I. Prehistoric Times > M. Later Old World Prehistory (3000 B.C.E. and Afterward)
  PREVIOUS NEXT  
CONTENTS · SUBJECT INDEX · BIBLIOGRAPHIC RECORD
  The Encyclopedia of World History.  2001.
 
 
M. Later Old World Prehistory (3000 B.C.E. and Afterward)
1. State-Organized Societies
 
Within 5,000 years of the appearance of farming villages in the Near East, state-organized societies developed in Egypt and Mesopotamia. Subsequently, other preindustrial civilizations of great complexity emerged—not only in the Near East, but also in south Asia, Southeast Asia, and China. They also flourished in Central America and the Andean region of South America (See Mesoamerican Civilizations) (See Andean Civilizations). Such state-organized societies operated on a large scale with centralized political and social organization. They were marked by class stratification, intensive agriculture, and were based on assumptions of social inequality. All had complex government bureaucracies and were often ruled by despotic leaders who governed as divine monarchs.  1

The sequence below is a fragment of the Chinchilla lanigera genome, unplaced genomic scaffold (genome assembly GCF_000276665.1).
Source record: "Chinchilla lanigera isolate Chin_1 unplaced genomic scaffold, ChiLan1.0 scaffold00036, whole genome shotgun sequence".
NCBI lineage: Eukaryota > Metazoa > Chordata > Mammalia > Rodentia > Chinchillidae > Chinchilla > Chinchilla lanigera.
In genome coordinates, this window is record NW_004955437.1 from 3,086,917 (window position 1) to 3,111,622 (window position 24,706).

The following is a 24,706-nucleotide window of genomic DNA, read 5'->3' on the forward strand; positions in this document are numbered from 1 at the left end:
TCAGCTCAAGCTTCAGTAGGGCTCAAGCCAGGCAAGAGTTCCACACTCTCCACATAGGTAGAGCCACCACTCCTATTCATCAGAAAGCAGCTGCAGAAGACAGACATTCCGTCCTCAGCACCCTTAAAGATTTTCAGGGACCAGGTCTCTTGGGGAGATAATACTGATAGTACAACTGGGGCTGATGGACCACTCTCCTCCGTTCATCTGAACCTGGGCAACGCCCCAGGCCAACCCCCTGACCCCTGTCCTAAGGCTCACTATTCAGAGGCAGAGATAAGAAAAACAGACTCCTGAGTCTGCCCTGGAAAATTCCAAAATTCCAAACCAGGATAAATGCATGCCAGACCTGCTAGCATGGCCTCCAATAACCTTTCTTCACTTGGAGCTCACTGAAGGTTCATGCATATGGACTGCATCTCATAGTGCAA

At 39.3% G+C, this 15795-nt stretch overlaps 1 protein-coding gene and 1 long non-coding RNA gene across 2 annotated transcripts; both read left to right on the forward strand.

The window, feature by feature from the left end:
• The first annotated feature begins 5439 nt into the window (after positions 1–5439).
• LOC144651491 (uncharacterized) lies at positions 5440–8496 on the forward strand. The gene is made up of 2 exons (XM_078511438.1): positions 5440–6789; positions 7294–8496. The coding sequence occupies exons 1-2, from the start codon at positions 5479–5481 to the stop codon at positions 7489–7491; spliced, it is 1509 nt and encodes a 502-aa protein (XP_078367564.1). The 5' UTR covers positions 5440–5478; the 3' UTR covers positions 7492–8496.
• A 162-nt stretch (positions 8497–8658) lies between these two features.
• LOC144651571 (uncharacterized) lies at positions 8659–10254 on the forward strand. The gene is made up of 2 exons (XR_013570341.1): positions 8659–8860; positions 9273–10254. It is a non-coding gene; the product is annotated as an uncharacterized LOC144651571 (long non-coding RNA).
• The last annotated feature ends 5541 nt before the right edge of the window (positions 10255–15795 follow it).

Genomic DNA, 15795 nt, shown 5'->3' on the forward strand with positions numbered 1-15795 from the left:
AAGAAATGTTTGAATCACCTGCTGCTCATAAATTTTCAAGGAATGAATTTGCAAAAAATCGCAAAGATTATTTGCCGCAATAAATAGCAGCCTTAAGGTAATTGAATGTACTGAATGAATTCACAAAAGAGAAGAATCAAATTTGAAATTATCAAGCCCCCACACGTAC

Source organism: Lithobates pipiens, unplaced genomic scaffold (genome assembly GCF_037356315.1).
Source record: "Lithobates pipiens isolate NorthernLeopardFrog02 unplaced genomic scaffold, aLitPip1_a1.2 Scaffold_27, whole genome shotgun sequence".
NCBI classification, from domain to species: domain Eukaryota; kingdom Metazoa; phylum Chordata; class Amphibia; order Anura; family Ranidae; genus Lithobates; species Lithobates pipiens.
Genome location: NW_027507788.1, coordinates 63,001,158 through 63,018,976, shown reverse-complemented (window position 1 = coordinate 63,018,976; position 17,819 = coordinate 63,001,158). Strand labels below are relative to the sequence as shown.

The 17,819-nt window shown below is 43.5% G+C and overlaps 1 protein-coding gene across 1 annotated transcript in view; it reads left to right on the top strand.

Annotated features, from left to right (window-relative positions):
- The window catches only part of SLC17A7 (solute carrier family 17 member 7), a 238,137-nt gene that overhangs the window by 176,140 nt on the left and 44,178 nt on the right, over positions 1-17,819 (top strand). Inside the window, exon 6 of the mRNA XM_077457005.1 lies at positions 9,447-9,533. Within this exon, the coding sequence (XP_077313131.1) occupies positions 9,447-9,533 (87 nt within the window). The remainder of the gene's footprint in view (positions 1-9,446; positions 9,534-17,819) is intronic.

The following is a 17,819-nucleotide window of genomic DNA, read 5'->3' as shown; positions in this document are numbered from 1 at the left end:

State formation was not a universal phenomenon. Many archaeologists theorize that states emerged because they were beneficial as a way of organizing both food supplies increased through intensified agriculture and trade, and external relations with neighbors. They believe states emerged in environmental settings with severe population problems or shortages of agricultural land. Effective, centralized management of trade monopolies, and of food production, through state-organized irrigation systems and other means, could bring ecological imbalance under control. For example, both Ancient Egyptian pharaohs and Aztec rulers in Mexico employed hundreds of officials to ensure that all available land was cultivated efficiently.  2
 
 
 
The Encyclopedia of World History, Sixth edition. Peter N. Stearns, general editor. Copyright © 2001 by Houghton Mifflin Company. Maps by Mary Reilly, copyright 2001 by Houghton Mifflin Company. Published by Houghton Mifflin Company. All rights reserved.

CONTENTS · SUBJECT INDEX · BIBLIOGRAPHIC RECORD
  PREVIOUS NEXT